Queen Street reconstruction Project faces budget and timing challenges

Project faces some logistical hurdles because of federal regulations

STRATHROY-CARADOC – The municipality’s ongoing Queen Street road reconstruction project has entered its second phase, but not without facing some financial and logistical hurdles.

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The project — critical for upgrading infrastructure along Queen Street — has faced budget revisions and extended timelines that sparked discussions among councilors at their May 6 meeting.

Mayor Colin Grantham began the discussion on the project update, emphasizing the importance of the motion to approve an additional $3.3 million for the 2025 capital budget, a figure corrected during the meeting due to a minor discrepancy in the reported amount.

Walter Easter, the municipality’s public works manager, clarified the financial oversight and outlined the complexities of the project, which have shifted the start date to mid-July 2024. According to Easter, this delay is due primarily to Department of Fisheries and Oceans regulations that restrict construction activities to protect fish habitats, marking a significant impact on the project’s timeline. Easter said the construction must start at the river to ensure proper drainage during the process, an approach dictated by common construction practices.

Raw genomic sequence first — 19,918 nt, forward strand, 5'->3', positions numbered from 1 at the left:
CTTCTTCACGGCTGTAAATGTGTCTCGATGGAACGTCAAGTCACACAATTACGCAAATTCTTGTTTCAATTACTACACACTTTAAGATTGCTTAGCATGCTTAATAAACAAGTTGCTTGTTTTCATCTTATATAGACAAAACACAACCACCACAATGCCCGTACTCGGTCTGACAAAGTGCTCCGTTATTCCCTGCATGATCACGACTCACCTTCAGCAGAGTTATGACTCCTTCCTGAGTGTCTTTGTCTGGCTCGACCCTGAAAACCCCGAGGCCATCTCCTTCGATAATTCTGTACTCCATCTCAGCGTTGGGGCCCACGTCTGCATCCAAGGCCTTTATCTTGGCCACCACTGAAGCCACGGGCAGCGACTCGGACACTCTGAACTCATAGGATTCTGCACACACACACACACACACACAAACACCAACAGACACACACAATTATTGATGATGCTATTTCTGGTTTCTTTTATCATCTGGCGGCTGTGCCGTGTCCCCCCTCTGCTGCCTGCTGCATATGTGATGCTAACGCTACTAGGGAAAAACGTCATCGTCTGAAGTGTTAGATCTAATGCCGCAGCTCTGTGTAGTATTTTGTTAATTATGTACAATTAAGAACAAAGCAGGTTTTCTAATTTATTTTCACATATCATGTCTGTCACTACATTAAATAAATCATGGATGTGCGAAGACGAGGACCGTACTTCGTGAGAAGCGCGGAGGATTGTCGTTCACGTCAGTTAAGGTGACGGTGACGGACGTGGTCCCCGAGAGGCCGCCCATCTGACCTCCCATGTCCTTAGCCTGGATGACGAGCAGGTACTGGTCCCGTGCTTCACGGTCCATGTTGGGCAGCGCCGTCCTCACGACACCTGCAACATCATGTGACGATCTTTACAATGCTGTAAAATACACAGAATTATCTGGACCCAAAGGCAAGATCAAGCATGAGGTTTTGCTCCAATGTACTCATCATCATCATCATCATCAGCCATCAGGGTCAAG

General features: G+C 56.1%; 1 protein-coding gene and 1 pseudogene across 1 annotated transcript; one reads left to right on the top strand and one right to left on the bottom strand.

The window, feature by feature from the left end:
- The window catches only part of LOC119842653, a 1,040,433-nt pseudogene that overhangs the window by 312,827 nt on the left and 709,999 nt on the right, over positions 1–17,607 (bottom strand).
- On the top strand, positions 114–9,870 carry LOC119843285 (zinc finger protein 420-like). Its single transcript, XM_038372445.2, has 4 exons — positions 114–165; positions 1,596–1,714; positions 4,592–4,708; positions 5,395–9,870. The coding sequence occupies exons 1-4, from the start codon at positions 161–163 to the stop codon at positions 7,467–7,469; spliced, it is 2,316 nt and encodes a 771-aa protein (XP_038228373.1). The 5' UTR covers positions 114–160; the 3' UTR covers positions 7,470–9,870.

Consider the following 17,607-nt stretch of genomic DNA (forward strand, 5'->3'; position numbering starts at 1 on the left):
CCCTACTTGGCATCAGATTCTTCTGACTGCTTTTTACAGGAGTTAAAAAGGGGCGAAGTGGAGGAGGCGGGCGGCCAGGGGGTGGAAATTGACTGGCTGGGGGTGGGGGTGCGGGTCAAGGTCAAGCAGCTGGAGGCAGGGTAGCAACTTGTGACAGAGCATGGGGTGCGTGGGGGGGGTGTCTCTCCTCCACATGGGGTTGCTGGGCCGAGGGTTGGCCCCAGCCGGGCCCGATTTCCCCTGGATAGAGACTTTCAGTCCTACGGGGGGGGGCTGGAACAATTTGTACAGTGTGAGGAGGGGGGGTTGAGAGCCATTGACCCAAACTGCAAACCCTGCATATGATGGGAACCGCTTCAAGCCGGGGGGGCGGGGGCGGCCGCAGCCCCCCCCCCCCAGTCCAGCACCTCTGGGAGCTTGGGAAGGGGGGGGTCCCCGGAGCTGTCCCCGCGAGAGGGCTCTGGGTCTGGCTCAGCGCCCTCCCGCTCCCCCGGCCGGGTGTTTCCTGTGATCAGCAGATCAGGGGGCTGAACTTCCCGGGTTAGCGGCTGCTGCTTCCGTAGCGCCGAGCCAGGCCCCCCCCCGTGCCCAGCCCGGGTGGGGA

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Further complications include the integration of a new storm sewer system and the completion of the headwall at the Sydenham River, with the full reconstruction of Arthur Street anticipated to follow swiftly. Depending on progress, additional work across Metcalfe may begin before year’s end, with a firm requirement that any completed sections be restored to hard surface for the winter season.

Coun. Steve Pelkman raised concerns about the extent of the drainage area affected by the new sewer systems, underlining the need for precise details on the storm catchment areas. Coun. Greg Willsie questioned the phased construction approach, which seems to have led to a disjointed drainage solution from earlier phases of the project.

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Budget concerns were a focal point of the discussion, with Easter and treasurer Bill Dakin addressing the financial implications of the project. The updated construction costs are estimated at $11.3 million, surpassing the initial budget and requiring additional council approvals.

Some advisors expressed frustration over the project’s evolving scope and costs. Coun. Brian Derbyshire criticized the project management, pointing out that council had initially moved quickly to approve funding under the assumption that construction would start sooner. He noted the project was now over budget and delayed, and suggested a more cautious approach to future phases.

The meeting concluded with council approving the additional budget, but with reservations about future financial adjustments and project timelines.

David Gomez is a Local Journalism Initiative Reporter with the Middlesex Banner. The Local Journalism Initiative is funded by the Government of Canada.

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